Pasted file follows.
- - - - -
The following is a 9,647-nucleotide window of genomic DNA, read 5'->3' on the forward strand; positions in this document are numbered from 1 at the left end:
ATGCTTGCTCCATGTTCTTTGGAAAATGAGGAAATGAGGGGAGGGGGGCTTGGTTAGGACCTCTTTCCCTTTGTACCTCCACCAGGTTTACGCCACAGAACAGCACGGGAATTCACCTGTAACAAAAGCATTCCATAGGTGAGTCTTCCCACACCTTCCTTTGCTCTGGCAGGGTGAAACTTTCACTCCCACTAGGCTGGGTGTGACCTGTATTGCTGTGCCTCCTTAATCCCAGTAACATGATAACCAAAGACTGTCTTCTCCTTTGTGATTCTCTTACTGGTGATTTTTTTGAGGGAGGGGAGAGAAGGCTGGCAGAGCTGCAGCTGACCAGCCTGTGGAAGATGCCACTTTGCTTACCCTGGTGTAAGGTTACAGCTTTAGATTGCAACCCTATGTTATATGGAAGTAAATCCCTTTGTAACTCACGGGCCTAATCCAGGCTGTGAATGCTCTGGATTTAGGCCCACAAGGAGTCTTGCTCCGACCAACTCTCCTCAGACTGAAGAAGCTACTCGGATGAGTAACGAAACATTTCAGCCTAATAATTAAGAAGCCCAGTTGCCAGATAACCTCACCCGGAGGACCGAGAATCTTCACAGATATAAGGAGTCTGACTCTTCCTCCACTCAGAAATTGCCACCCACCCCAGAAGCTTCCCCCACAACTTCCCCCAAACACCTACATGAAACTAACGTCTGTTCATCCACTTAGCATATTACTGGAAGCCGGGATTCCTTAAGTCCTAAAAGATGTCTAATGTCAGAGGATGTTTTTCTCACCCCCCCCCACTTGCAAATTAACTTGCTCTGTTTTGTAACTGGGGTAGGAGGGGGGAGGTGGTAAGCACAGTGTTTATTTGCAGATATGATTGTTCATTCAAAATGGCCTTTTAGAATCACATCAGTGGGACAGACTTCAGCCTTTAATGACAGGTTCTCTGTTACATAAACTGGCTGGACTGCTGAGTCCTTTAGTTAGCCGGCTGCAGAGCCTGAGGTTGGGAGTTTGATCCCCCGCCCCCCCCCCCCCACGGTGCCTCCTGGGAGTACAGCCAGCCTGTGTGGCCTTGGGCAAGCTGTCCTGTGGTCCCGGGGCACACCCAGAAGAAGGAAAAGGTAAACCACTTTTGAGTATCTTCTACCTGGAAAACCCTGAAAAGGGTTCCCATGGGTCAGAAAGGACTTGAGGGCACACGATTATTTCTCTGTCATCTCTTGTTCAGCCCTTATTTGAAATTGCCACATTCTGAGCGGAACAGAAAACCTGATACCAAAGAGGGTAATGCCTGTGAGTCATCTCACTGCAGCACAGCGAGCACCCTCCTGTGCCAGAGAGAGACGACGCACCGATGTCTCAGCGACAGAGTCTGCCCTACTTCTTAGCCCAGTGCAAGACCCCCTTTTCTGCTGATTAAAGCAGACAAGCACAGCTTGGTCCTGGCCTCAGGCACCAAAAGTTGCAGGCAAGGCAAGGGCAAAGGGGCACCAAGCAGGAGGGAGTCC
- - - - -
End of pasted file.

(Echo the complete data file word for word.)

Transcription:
The following is a 9,647-nucleotide window of genomic DNA, read 5'->3' on the forward strand; positions in this document are numbered from 1 at the left end:
ATGCTTGCTCCATGTTCTTTGGAAAATGAGGAAATGAGGGGAGGGGGGCTTGGTTAGGACCTCTTTCCCTTTGTACCTCCACCAGGTTTACGCCACAGAACAGCACGGGAATTCACCTGTAACAAAAGCATTCCATAGGTGAGTCTTCCCACACCTTCCTTTGCTCTGGCAGGGTGAAACTTTCACTCCCACTAGGCTGGGTGTGACCTGTATTGCTGTGCCTCCTTAATCCCAGTAACATGATAACCAAAGACTGTCTTCTCCTTTGTGATTCTCTTACTGGTGATTTTTTTGAGGGAGGGGAGAGAAGGCTGGCAGAGCTGCAGCTGACCAGCCTGTGGAAGATGCCACTTTGCTTACCCTGGTGTAAGGTTACAGCTTTAGATTGCAACCCTATGTTATATGGAAGTAAATCCCTTTGTAACTCACGGGCCTAATCCAGGCTGTGAATGCTCTGGATTTAGGCCCACAAGGAGTCTTGCTCCGACCAACTCTCCTCAGACTGAAGAAGCTACTCGGATGAGTAACGAAACATTTCAGCCTAATAATTAAGAAGCCCAGTTGCCAGATAACCTCACCCGGAGGACCGAGAATCTTCACAGATATAAGGAGTCTGACTCTTCCTCCACTCAGAAATTGCCACCCACCCCAGAAGCTTCCCCCACAACTTCCCCCAAACACCTACATGAAACTAACGTCTGTTCATCCACTTAGCATATTACTGGAAGCCGGGATTCCTTAAGTCCTAAAAGATGTCTAATGTCAGAGGATGTTTTTCTCACCCCCCCCCACTTGCAAATTAACTTGCTCTGTTTTGTAACTGGGGTAGGAGGGGGGAGGTGGTAAGCACAGTGTTTATTTGCAGATATGATTGTTCATTCAAAATGGCCTTTTAGAATCACATCAGTGGGACAGACTTCAGCCTTTAATGACAGGTTCTCTGTTACATAAACTGGCTGGACTGCTGAGTCCTTTAGTTAGCCGGCTGCAGAGCCTGAGGTTGGGAGTTTGATCCCCCGCCCCCCCCCCCCCACGGTGCCTCCTGGGAGTACAGCCAGCCTGTGTGGCCTTGGGCAAGCTGTCCTGTGGTCCCGGGGCACACCCAGAAGAAGGAAAAGGTAAACCACTTTTGAGTATCTTCTACCTGGAAAACCCTGAAAAGGGTTCCCATGGGTCAGAAAGGACTTGAGGGCACACGATTATTTCTCTGTCATCTCTTGTTCAGCCCTTATTTGAAATTGCCACATTCTGAGCGGAACAGAAAACCTGATACCAAAGAGGGTAATGCCTGTGAGTCATCTCACTGCAGCACAGCGAGCACCCTCCTGTGCCAGAGAGAGACGACGCACCGATGTCTCAGCGACAGAGTCTGCCCTACTTCTTAGCCCAGTGCAAGACCCCCTTTTCTGCTGATTAAAGCAGACAAGCACAGCTTGGTCCTGGCCTCAGGCACCAAAAGTTGCAGGCAAGGCAAGGGCAAAGGGGCACCAAGCAGGAGGGAGTCC